7 Ways to Make Photorealistic Images on Midjourney

What to know

  • Choosing the right prompts — with detailed descriptions — is crucial for creating photorealistic images.
  • Negative prompts can be employed to avoid undesired elements or styles in the images.
  • The use of prompt weights, aspect ratios, permutations and chaos values adjustment is also very important.

Making AI art on Midjourney can be a fun experience at first but it could get frustrating if the AI tool isn’t able to recreate what you had in mind. When it comes to making images that look real, you will have to learn how to script your prompts the right way to create the perfect picture.

In this post, we’ll help you understand everything you need to know about making photorealistic images on Midjourney – from entering the right sets of keywords for camera settings, descriptions, and negative prompts to using prompt weights, aspect ratios, permutation prompts, and chaos parameters. 

How to make photorealistic images on Midjourney

The following tips can help you create images on Midjourney that are photorealistic. 

1. It’s all about prompts!

The first thing to consider when you’re about to create photorealistic images on Midjourney is learning what prompts you can use to get the kind of results you’re looking for. While anything you create on Midjourney qualifies to be art, if you’re looking to create realistic images, you need to be more specific when entering your input. 

To get photorealistic images, you need to have a fundamental idea about photography as this might help you define your concept in a better way. Since your aim is to create images that are natural and closer to real life, you must know what photography style you want to pick for your creation.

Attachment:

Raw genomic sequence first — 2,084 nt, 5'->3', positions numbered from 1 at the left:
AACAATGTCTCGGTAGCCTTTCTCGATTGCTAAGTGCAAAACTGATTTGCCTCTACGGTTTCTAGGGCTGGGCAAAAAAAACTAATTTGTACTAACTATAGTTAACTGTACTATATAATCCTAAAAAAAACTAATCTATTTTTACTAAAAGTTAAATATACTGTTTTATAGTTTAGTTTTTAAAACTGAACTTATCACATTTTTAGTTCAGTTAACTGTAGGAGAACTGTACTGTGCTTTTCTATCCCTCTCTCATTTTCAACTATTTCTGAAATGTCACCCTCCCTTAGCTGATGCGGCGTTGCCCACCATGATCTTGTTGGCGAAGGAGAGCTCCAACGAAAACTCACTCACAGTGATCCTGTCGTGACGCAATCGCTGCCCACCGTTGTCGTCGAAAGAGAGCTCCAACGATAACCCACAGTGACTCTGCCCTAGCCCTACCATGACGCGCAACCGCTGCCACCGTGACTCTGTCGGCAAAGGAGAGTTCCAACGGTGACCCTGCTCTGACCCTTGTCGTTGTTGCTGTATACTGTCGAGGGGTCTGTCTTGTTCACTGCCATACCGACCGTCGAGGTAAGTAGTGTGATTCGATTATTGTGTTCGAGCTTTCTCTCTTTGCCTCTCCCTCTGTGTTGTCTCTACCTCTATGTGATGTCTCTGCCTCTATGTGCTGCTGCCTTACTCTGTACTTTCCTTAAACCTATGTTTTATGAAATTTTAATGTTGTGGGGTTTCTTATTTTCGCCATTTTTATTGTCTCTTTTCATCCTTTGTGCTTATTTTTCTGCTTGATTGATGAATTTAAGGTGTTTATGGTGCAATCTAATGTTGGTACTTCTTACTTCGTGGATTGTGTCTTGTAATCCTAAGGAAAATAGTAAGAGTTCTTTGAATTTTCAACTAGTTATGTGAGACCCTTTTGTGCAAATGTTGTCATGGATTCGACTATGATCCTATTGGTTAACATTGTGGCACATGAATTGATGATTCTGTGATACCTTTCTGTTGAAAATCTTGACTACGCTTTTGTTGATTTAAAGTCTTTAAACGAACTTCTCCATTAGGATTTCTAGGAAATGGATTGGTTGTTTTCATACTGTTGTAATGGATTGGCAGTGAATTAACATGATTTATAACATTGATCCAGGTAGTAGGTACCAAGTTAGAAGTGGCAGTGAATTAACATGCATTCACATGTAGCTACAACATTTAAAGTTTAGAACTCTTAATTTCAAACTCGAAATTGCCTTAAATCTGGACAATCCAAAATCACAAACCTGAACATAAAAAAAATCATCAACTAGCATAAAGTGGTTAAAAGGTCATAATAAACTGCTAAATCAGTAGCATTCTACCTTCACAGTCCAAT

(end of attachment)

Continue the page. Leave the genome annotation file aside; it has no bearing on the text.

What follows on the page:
Here are a few things you should consider when generating prompts for a photorealistic image:

  • Photo type: To create a real-like image of what you’re thinking, you first need to specify the kind of picture you want to generate using any of these keywords – portrait, realistic image, photorealistic image, personal portrait, macro shot, candid shot, close-up portrait, etc.
  • Camera model: To force Midjourney into giving the kind of picture you imagined, you can experiment with different camera brands and models to generate images. You can use keywords like – Sony a7R IV camera, Nikon D850 DSLR, Canon EOS R5, Hasselblad X2D 100C, Kodak Portra 800, Fujicolor Superia X-TRA 400, etc. 
  • Focal length and lens type: In addition to specifying a camera model, you can add lens information to attain your desired perspective and look for the images you create on Midjourney. You can go with these settings – 18mm, 28mm, 35mm, 50mm, 85mm, 100mm, 200mm, etc. Lens with lower values are good for creating landscape images and anything above 85mm is good for portrait and macro shots. You can also specify different lens brands if they provide unique results.